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What is the best way to enable log rotation on a Ruby on Rails production app?

Is it by using logrotate on the hosting server or is there a set of options to use when initialising logger from the app?

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I see that there is already an answer on this, but I wanted to ask what your environment is. I use the syslog + logrotate method myself, but obviously the kind of environment (whether dedicated, shared; what kind *ix OS is hosting, or is another, etc.) would have some bearing here. –  ylluminate Sep 22 at 14:23

4 Answers 4

up vote 110 down vote accepted

Option 1: syslog + logrotate

You can configure rails, to use the systems log tools.

An example in config/environments/production.rb.

# Use a different logger for distributed setups
config.logger = SyslogLogger.new

That way, you log to syslog, and can use default logrotate tools to rotate the logs.

Option 2: normal Rails logs + logrotate

Another option is to simply configure logrotate to pick up the logs left by rails. On Ubuntu and Debian that would be, for example, in a file called /etc/logrotate.d/rails_example_com.

/path/to/rails.example.com/tmp/log/*.log {
    weekly
    missingok
    rotate 52
    compress
    delaycompress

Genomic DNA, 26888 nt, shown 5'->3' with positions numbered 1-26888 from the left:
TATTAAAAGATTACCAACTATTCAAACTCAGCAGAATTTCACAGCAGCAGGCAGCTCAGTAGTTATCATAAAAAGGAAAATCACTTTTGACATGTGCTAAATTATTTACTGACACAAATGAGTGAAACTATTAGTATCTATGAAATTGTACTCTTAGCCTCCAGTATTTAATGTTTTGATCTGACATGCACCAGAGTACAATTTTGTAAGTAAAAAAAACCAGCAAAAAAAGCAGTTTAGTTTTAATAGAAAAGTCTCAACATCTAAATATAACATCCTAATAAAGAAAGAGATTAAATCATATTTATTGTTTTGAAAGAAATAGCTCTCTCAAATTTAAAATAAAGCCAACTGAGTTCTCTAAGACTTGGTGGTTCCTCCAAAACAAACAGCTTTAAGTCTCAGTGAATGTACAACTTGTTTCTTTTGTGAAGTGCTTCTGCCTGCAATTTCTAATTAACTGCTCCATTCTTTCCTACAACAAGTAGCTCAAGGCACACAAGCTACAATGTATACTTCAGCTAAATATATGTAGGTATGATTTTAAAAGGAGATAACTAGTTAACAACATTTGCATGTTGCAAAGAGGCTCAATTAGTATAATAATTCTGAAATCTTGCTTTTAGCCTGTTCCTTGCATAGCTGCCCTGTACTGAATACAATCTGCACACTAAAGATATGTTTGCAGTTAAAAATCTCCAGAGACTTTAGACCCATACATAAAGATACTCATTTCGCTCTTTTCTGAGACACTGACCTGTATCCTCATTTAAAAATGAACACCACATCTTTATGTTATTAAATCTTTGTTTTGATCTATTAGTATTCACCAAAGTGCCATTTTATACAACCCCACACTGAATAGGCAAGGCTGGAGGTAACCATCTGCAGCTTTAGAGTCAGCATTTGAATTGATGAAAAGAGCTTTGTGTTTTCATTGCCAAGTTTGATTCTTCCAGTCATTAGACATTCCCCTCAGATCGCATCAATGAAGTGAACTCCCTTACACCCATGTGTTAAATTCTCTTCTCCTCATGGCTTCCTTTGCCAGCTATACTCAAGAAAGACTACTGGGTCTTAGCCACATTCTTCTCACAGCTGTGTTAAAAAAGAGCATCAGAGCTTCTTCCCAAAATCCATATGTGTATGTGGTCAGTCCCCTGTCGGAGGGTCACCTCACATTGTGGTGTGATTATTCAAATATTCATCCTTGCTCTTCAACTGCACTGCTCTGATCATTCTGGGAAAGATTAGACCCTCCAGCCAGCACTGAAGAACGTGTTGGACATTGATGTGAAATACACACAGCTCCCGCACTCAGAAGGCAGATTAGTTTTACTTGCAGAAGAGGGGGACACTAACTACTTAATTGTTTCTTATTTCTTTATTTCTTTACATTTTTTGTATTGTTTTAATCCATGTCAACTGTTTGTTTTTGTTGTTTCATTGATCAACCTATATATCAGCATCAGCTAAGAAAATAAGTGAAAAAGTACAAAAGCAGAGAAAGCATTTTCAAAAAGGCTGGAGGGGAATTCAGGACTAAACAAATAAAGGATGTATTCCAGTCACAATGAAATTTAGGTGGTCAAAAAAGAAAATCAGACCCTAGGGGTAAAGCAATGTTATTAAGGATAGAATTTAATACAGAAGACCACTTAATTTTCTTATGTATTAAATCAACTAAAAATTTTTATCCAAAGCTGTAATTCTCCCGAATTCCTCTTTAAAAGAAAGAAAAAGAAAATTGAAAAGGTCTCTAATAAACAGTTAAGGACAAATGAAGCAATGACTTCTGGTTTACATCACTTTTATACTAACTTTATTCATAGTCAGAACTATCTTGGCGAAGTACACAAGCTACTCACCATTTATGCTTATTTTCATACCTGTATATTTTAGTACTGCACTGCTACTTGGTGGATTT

notifempty
    copytruncate
}

As per suggestions below, in Rails it is advised to use copytruncate, to avoid having to restart the Rails app.

Edit: removed "sharedscripts/endscript" since they are not used here and cause problems according to comment. And removed create 640 root adm as per comment suggested.

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1  
In order to use logrotate, should the "config.logger = SyslogLogger.new" line in config/environments/production.rb remain commented out, or should it be uncommented? –  robertwbradford Jun 10 '11 at 15:53
2  
It should remain commented out, so that the log files are written in (for example): /var/www/myrailsapp/current/log/production.log –  Luca Spiller Sep 8 '11 at 15:36
1  
If using the logrotate solution, it's worth @amit-saxena's answer -- suggests use of copytruncate over the create directive. –  Tom Harrison Jr Oct 11 '12 at 1:51
1  
When you use copytruncate, create has no effect, so you should probably remove it from your example –  Michaël Witrant May 4 '13 at 6:13
1  
You may also have to add the line su your_rails_user your_rails_group with the owner and group of your log files (i.e., those of the Rails/Passenger process) or (recent versions of?) logrotate may complain about permissions. –  oseiskar Aug 22 at 13:12

If you are using logrotate then you can choose either of the options shown below by placing a conf file in the /etc/logrotate.d/ directory.